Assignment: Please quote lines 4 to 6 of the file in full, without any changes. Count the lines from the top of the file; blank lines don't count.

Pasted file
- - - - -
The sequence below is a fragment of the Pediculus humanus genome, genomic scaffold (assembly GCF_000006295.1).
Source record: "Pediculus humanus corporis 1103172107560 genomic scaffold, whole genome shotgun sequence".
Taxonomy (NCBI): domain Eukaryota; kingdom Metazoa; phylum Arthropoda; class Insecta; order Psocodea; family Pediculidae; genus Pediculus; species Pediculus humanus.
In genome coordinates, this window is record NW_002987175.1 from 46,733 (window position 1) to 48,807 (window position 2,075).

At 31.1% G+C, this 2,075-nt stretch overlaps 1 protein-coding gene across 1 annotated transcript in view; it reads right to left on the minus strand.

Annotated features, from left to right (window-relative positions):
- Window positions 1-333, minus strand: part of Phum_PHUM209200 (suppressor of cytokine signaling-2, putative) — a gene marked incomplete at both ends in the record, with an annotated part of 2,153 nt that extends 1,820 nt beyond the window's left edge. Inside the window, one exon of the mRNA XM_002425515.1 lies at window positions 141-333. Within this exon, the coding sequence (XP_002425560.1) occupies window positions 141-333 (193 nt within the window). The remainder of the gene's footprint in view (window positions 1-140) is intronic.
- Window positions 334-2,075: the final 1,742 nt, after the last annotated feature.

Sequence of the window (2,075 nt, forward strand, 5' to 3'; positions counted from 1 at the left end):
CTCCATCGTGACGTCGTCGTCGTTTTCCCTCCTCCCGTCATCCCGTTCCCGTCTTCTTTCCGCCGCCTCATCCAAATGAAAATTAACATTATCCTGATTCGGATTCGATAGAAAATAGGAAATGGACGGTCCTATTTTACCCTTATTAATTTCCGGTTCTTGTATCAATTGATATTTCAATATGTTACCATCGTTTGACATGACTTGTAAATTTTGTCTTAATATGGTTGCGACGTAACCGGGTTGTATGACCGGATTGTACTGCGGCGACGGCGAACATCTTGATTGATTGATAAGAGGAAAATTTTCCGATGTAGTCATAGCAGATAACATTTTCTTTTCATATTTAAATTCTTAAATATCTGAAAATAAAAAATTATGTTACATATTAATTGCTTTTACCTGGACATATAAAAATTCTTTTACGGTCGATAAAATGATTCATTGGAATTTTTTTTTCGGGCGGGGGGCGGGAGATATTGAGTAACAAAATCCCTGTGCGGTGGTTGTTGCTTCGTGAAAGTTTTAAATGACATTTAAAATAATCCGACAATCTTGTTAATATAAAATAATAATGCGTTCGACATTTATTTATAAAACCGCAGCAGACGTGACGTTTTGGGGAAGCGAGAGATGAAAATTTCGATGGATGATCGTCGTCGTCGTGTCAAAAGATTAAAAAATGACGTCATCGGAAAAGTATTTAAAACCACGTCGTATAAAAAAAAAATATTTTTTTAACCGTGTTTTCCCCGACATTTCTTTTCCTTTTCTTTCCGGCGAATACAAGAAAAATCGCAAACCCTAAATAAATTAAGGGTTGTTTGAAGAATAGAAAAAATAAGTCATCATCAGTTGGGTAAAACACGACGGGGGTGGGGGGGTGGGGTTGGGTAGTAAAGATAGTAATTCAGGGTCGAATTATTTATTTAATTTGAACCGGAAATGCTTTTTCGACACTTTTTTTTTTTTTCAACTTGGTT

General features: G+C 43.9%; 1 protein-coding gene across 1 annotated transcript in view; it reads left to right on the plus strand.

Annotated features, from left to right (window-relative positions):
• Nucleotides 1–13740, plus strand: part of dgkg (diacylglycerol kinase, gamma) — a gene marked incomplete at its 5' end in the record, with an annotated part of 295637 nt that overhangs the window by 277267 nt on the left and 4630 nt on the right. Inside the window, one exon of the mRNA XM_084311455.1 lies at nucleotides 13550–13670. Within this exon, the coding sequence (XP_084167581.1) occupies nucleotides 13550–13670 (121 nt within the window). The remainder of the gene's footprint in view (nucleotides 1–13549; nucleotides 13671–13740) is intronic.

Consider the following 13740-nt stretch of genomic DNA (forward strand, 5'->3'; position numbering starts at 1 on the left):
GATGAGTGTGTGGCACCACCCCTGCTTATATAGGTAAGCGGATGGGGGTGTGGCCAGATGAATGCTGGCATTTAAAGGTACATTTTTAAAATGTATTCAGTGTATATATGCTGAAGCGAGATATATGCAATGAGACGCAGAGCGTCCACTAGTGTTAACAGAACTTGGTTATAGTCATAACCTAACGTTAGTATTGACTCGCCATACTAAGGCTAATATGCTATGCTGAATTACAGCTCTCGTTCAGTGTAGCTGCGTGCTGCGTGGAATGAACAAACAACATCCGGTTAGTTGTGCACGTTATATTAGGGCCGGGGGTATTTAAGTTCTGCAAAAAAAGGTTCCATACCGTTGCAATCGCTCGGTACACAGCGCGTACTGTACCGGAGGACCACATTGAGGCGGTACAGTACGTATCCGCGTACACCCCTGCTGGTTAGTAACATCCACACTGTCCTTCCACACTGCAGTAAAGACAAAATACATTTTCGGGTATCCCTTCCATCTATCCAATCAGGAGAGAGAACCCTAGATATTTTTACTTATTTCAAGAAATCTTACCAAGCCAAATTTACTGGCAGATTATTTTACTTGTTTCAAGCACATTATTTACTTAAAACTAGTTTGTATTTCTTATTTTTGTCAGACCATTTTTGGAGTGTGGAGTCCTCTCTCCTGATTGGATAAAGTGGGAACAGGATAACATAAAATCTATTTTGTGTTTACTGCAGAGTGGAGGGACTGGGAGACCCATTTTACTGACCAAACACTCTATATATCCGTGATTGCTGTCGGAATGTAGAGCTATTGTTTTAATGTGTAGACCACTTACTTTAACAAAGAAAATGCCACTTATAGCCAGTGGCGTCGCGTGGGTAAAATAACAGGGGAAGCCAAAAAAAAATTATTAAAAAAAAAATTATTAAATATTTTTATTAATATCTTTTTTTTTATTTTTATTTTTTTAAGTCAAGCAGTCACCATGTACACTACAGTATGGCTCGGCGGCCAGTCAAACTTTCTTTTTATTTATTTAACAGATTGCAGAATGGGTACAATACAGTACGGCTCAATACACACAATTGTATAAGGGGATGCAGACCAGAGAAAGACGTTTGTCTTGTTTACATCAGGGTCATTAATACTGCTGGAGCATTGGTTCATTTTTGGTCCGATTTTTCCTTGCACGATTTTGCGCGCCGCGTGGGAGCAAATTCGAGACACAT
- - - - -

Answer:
In genome coordinates, this window is record NW_002987175.1 from 46,733 (window position 1) to 48,807 (window position 2,075).

At 31.1% G+C, this 2,075-nt stretch overlaps 1 protein-coding gene across 1 annotated transcript in view; it reads right to left on the minus strand.

Annotated features, from left to right (window-relative positions):